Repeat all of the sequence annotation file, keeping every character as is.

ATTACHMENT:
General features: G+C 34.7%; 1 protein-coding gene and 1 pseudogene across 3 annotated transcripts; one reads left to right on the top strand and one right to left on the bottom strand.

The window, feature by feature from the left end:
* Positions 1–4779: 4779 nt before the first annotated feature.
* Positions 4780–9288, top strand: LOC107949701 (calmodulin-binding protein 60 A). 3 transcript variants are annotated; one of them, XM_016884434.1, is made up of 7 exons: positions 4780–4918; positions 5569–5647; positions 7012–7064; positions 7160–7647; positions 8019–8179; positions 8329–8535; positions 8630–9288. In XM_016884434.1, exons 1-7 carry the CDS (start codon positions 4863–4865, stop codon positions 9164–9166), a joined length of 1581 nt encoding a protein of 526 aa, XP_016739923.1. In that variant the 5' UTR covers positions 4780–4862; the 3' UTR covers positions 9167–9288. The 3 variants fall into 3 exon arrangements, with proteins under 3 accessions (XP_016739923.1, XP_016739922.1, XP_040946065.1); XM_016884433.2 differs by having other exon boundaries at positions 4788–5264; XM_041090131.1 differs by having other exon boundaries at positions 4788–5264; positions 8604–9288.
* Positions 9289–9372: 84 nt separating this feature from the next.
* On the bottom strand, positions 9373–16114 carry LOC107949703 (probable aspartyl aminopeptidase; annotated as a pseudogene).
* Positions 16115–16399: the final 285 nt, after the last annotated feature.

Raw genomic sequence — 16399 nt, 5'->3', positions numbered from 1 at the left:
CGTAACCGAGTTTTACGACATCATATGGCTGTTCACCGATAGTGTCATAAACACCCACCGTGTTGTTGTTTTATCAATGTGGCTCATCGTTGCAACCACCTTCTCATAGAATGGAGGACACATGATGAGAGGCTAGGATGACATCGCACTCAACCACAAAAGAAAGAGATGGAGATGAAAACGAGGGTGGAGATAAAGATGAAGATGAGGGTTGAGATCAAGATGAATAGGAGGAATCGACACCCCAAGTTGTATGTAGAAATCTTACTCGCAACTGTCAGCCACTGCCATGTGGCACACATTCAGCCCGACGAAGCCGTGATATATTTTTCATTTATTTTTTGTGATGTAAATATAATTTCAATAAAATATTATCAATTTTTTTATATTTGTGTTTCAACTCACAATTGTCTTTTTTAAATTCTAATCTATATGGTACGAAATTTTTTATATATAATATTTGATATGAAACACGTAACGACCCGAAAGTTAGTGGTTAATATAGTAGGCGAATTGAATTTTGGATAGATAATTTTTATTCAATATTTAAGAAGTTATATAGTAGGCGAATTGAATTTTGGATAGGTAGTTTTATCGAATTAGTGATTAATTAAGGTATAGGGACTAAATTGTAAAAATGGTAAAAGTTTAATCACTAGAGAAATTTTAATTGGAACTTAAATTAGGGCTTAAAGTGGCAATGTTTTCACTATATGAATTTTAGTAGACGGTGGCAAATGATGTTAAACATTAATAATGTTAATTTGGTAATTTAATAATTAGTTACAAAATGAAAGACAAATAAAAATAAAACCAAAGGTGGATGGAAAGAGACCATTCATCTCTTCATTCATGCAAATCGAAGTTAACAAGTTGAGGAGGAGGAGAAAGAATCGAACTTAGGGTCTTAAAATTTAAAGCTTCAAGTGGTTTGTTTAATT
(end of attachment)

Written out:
General features: G+C 34.7%; 1 protein-coding gene and 1 pseudogene across 3 annotated transcripts; one reads left to right on the top strand and one right to left on the bottom strand.

The window, feature by feature from the left end:
* Positions 1–4779: 4779 nt before the first annotated feature.
* Positions 4780–9288, top strand: LOC107949701 (calmodulin-binding protein 60 A). 3 transcript variants are annotated; one of them, XM_016884434.1, is made up of 7 exons: positions 4780–4918; positions 5569–5647; positions 7012–7064; positions 7160–7647; positions 8019–8179; positions 8329–8535; positions 8630–9288. In XM_016884434.1, exons 1-7 carry the CDS (start codon positions 4863–4865, stop codon positions 9164–9166), a joined length of 1581 nt encoding a protein of 526 aa, XP_016739923.1. In that variant the 5' UTR covers positions 4780–4862; the 3' UTR covers positions 9167–9288. The 3 variants fall into 3 exon arrangements, with proteins under 3 accessions (XP_016739923.1, XP_016739922.1, XP_040946065.1); XM_016884433.2 differs by having other exon boundaries at positions 4788–5264; XM_041090131.1 differs by having other exon boundaries at positions 4788–5264; positions 8604–9288.
* Positions 9289–9372: 84 nt separating this feature from the next.
* On the bottom strand, positions 9373–16114 carry LOC107949703 (probable aspartyl aminopeptidase; annotated as a pseudogene).
* Positions 16115–16399: the final 285 nt, after the last annotated feature.

Raw genomic sequence — 16399 nt, 5'->3', positions numbered from 1 at the left:
CGTAACCGAGTTTTACGACATCATATGGCTGTTCACCGATAGTGTCATAAACACCCACCGTGTTGTTGTTTTATCAATGTGGCTCATCGTTGCAACCACCTTCTCATAGAATGGAGGACACATGATGAGAGGCTAGGATGACATCGCACTCAACCACAAAAGAAAGAGATGGAGATGAAAACGAGGGTGGAGATAAAGATGAAGATGAGGGTTGAGATCAAGATGAATAGGAGGAATCGACACCCCAAGTTGTATGTAGAAATCTTACTCGCAACTGTCAGCCACTGCCATGTGGCACACATTCAGCCCGACGAAGCCGTGATATATTTTTCATTTATTTTTTGTGATGTAAATATAATTTCAATAAAATATTATCAATTTTTTTATATTTGTGTTTCAACTCACAATTGTCTTTTTTAAATTCTAATCTATATGGTACGAAATTTTTTATATATAATATTTGATATGAAACACGTAACGACCCGAAAGTTAGTGGTTAATATAGTAGGCGAATTGAATTTTGGATAGATAATTTTTATTCAATATTTAAGAAGTTATATAGTAGGCGAATTGAATTTTGGATAGGTAGTTTTATCGAATTAGTGATTAATTAAGGTATAGGGACTAAATTGTAAAAATGGTAAAAGTTTAATCACTAGAGAAATTTTAATTGGAACTTAAATTAGGGCTTAAAGTGGCAATGTTTTCACTATATGAATTTTAGTAGACGGTGGCAAATGATGTTAAACATTAATAATGTTAATTTGGTAATTTAATAATTAGTTACAAAATGAAAGACAAATAAAAATAAAACCAAAGGTGGATGGAAAGAGACCATTCATCTCTTCATTCATGCAAATCGAAGTTAACAAGTTGAGGAGGAGGAGAAAGAATCGAACTTAGGGTCTTAAAATTTAAAGCTTCAAGTGGTTTGTTTAATT